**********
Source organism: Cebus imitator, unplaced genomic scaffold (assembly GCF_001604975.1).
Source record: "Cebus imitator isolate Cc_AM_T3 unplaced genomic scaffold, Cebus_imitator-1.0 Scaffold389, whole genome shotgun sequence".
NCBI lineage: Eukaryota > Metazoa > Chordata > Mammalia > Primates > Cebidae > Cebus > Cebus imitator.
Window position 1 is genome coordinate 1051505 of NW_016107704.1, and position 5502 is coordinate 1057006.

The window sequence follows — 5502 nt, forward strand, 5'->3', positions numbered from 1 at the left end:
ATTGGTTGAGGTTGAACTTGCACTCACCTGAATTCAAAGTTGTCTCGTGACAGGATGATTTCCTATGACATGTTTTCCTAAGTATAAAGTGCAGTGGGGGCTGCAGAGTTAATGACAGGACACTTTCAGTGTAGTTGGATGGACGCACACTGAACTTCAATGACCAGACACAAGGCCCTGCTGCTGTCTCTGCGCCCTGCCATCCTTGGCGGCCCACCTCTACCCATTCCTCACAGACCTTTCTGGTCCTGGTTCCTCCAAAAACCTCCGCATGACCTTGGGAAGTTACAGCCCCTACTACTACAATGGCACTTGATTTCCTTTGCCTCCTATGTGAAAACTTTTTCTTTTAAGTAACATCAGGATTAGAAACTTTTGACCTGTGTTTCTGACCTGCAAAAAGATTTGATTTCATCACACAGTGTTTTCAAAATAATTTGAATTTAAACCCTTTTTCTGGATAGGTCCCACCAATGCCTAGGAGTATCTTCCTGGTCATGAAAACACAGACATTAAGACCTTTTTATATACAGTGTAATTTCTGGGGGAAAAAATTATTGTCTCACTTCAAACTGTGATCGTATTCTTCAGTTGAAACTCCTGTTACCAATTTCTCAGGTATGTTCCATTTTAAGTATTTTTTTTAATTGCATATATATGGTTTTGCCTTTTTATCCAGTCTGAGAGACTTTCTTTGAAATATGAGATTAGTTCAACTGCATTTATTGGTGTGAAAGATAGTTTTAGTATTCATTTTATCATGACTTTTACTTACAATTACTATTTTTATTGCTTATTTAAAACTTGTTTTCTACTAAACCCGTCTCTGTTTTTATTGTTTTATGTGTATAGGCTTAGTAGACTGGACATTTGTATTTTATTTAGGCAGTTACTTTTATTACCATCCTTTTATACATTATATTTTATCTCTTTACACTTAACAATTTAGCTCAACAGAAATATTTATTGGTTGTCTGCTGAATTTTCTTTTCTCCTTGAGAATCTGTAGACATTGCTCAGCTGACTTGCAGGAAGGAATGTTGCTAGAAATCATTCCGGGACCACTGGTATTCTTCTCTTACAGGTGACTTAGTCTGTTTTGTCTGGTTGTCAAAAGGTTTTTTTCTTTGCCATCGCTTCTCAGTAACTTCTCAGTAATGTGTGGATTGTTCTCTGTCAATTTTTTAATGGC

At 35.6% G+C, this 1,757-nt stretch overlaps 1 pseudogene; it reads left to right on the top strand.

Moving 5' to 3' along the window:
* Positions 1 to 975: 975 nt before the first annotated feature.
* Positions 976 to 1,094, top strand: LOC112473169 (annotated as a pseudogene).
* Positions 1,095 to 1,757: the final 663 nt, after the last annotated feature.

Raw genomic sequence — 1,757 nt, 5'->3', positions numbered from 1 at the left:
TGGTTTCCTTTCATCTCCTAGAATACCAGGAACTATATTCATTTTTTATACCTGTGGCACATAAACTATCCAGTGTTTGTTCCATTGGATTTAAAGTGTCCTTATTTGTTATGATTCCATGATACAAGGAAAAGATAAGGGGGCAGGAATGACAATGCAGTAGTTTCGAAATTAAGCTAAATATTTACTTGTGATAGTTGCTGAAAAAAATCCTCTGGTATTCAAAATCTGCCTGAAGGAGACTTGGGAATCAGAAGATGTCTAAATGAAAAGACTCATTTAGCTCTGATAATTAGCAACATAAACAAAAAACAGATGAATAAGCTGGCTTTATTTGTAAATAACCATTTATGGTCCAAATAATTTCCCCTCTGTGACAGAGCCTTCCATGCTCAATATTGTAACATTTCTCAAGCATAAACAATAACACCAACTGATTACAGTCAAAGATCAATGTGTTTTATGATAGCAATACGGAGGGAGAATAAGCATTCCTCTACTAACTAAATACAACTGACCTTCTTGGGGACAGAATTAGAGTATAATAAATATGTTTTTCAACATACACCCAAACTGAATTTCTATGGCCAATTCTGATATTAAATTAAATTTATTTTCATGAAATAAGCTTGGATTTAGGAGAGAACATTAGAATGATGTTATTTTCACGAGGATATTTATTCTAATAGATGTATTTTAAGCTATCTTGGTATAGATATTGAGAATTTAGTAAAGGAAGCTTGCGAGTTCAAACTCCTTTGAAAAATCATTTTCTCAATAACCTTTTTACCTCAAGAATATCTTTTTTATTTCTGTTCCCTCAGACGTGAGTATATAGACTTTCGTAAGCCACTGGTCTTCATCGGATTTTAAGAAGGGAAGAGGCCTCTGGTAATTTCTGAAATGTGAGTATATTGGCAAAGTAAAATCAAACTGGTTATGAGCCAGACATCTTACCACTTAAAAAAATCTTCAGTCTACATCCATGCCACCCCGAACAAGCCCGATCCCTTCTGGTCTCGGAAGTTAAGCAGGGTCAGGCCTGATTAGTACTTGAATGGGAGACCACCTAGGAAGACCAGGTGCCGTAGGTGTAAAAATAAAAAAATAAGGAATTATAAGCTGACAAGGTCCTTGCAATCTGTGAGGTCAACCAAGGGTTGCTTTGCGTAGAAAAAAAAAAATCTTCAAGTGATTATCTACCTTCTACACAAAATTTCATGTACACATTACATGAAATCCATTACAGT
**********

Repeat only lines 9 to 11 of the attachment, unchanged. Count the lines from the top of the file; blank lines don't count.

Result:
* Positions 1 to 975: 975 nt before the first annotated feature.
* Positions 976 to 1,094, top strand: LOC112473169 (annotated as a pseudogene).
* Positions 1,095 to 1,757: the final 663 nt, after the last annotated feature.